Khizr Khan’s heartfelt speech at the Democratic National Convention was perhaps the biggest game changer for this election season. In his speech, the Gold Star father of late Army Capt. Humayun Khan not only denounced the GOP presidential nominee Donald Trump, but actually got the ball rolling for Trump’s downfall.
The business mogul’s subsequent incendiary remarks toward Khan and his wife, Ghazala, only made matter worse for him. Several of the party officials spoke out against their nominee, including Arizona Sen. John McCain and House Speaker Paul Ryan — however, they did not retract their endorsements.
Now, in a move that would shake things up further in the already divided GOP, Khan has called upon McCain and other “good Republicans” to withdraw their support for the hatemongering White House hopeful.
“I implore Sen. McCain … I continue to implore all of the good Republicans who either support or are going to vote for their party’s candidate, this will be a historic moment in the Republican Party,” he told Cronkite News during an interview. “If you publicly rebuked him, you will look back and you will stand tall in front of the nation and you will say you were not for this, we were for (a) better America.”
Khan also revealed that McCain, a war vet himself, was “my and my family’s hero,” and that the last book he sent to his son before he died in the line of duty in Iraq, was the senator's book “Why Courage Matters.”
He recalled having a discussion with his son about the book and McCain's “sacrifice and [the] sacrifice of others to strengthen and care for others.”
The senator, whom Trump once belittled for being shot down and captured during the Vietnam War, has not responded to Khan’s request — yet.
Earlier, following the business mogul’s attack on the Khan family, McCain issued a statement saying that Trump does not have the right to slander anybody he chooses for any reason.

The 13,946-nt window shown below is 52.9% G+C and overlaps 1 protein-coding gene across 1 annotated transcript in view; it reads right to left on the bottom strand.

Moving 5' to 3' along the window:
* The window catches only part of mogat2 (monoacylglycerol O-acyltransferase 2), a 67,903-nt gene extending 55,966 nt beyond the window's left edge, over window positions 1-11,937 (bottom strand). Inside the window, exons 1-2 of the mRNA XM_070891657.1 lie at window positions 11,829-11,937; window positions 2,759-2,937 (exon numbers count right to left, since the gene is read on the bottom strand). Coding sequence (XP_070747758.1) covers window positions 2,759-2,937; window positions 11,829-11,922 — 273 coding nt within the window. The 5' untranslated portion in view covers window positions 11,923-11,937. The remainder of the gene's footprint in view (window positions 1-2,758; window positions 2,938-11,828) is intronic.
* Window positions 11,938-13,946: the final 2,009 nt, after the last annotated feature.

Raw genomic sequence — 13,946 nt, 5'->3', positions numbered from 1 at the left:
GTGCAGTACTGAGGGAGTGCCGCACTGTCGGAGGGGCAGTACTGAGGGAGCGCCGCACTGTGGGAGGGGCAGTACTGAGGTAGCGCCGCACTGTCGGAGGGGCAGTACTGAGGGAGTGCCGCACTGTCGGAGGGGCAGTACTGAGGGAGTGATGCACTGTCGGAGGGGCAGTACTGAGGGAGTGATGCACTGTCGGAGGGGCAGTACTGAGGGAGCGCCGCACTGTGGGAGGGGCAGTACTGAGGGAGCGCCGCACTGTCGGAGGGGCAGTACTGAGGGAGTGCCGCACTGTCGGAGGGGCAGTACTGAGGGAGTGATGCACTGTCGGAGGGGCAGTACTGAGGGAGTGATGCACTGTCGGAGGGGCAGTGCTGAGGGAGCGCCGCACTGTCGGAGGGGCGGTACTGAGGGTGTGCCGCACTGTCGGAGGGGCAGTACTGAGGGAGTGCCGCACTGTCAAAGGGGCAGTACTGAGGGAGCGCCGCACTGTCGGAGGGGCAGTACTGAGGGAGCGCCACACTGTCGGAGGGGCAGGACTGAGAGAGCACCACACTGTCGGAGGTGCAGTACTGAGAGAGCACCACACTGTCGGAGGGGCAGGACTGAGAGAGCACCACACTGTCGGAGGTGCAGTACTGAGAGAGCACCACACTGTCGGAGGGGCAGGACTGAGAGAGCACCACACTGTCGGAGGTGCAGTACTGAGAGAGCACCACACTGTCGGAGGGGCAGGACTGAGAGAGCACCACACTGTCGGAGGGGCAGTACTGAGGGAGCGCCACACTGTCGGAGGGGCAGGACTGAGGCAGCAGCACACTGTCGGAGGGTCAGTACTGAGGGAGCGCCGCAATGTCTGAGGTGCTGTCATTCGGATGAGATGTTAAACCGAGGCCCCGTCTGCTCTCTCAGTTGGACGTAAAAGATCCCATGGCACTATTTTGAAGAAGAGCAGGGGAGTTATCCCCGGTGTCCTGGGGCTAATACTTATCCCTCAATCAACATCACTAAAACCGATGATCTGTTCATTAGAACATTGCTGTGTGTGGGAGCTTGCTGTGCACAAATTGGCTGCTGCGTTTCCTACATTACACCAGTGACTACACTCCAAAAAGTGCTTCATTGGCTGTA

“I cannot emphasize enough how deeply I disagree with Mr. Trump’s statement. I hope Americans understand that the remarks do not represent the views of our Republican Party, its officers, or candidates,” he said. “It is time for Donald Trump to set the example for our country and the future of the Republican Party. While our party has bestowed upon him the nomination, it is not accompanied by unfettered license to defame those who are the best among us.”
Khan is not the first person to ask McCain to do such a thing. Last week, over 100,000 military veterans from around the country signed a petition denouncing Trump and delivered it to McCain’s office, hoping it would prompt him and other GOP leaders to reject their party nominee.
It appears that a lot of people consider the Arizona senator the only one with enough bravado to yank support from under Trump.
Meanwhile, in another interview, Trump denied reports that Republican National Committee Chair Reince Priebus has threatened to pull resources from him. The five-time draft dodger said that if RNC did such a thing, he would just stop funding the GOP.
When Fox News host Eric Bolling pointed out the RNC has a lot of data and resources, the Republican presidential nominee responded: “I’ll let you know on the 9th — November 9th.”